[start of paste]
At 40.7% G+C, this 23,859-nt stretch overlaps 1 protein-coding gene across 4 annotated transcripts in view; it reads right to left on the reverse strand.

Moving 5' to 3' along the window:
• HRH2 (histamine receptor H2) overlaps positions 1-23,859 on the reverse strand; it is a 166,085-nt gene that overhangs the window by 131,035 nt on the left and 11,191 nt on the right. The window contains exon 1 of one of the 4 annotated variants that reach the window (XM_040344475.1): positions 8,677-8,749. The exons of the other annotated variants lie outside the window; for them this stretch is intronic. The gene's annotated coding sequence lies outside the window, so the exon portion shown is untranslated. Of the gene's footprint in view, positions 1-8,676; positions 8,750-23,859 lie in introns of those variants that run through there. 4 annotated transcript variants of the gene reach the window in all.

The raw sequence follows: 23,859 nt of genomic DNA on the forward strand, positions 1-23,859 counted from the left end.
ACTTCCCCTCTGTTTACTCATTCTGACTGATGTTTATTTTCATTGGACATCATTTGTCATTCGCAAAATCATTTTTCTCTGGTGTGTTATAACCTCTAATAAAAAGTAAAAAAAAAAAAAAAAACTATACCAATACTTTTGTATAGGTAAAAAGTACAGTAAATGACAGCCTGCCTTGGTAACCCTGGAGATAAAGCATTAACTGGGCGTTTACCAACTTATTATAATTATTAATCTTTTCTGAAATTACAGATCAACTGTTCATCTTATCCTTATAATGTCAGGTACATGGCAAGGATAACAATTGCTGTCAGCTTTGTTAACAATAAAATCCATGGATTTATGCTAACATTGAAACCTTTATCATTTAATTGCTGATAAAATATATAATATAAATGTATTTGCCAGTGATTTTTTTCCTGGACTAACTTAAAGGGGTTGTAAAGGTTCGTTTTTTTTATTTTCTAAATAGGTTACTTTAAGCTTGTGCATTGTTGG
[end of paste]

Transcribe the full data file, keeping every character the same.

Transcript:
At 40.7% G+C, this 23,859-nt stretch overlaps 1 protein-coding gene across 4 annotated transcripts in view; it reads right to left on the reverse strand.

Moving 5' to 3' along the window:
• HRH2 (histamine receptor H2) overlaps positions 1-23,859 on the reverse strand; it is a 166,085-nt gene that overhangs the window by 131,035 nt on the left and 11,191 nt on the right. The window contains exon 1 of one of the 4 annotated variants that reach the window (XM_040344475.1): positions 8,677-8,749. The exons of the other annotated variants lie outside the window; for them this stretch is intronic. The gene's annotated coding sequence lies outside the window, so the exon portion shown is untranslated. Of the gene's footprint in view, positions 1-8,676; positions 8,750-23,859 lie in introns of those variants that run through there. 4 annotated transcript variants of the gene reach the window in all.

The raw sequence follows: 23,859 nt of genomic DNA on the forward strand, positions 1-23,859 counted from the left end.
ACTTCCCCTCTGTTTACTCATTCTGACTGATGTTTATTTTCATTGGACATCATTTGTCATTCGCAAAATCATTTTTCTCTGGTGTGTTATAACCTCTAATAAAAAGTAAAAAAAAAAAAAAAAACTATACCAATACTTTTGTATAGGTAAAAAGTACAGTAAATGACAGCCTGCCTTGGTAACCCTGGAGATAAAGCATTAACTGGGCGTTTACCAACTTATTATAATTATTAATCTTTTCTGAAATTACAGATCAACTGTTCATCTTATCCTTATAATGTCAGGTACATGGCAAGGATAACAATTGCTGTCAGCTTTGTTAACAATAAAATCCATGGATTTATGCTAACATTGAAACCTTTATCATTTAATTGCTGATAAAATATATAATATAAATGTATTTGCCAGTGATTTTTTTCCTGGACTAACTTAAAGGGGTTGTAAAGGTTCGTTTTTTTTATTTTCTAAATAGGTTACTTTAAGCTTGTGCATTGTTGG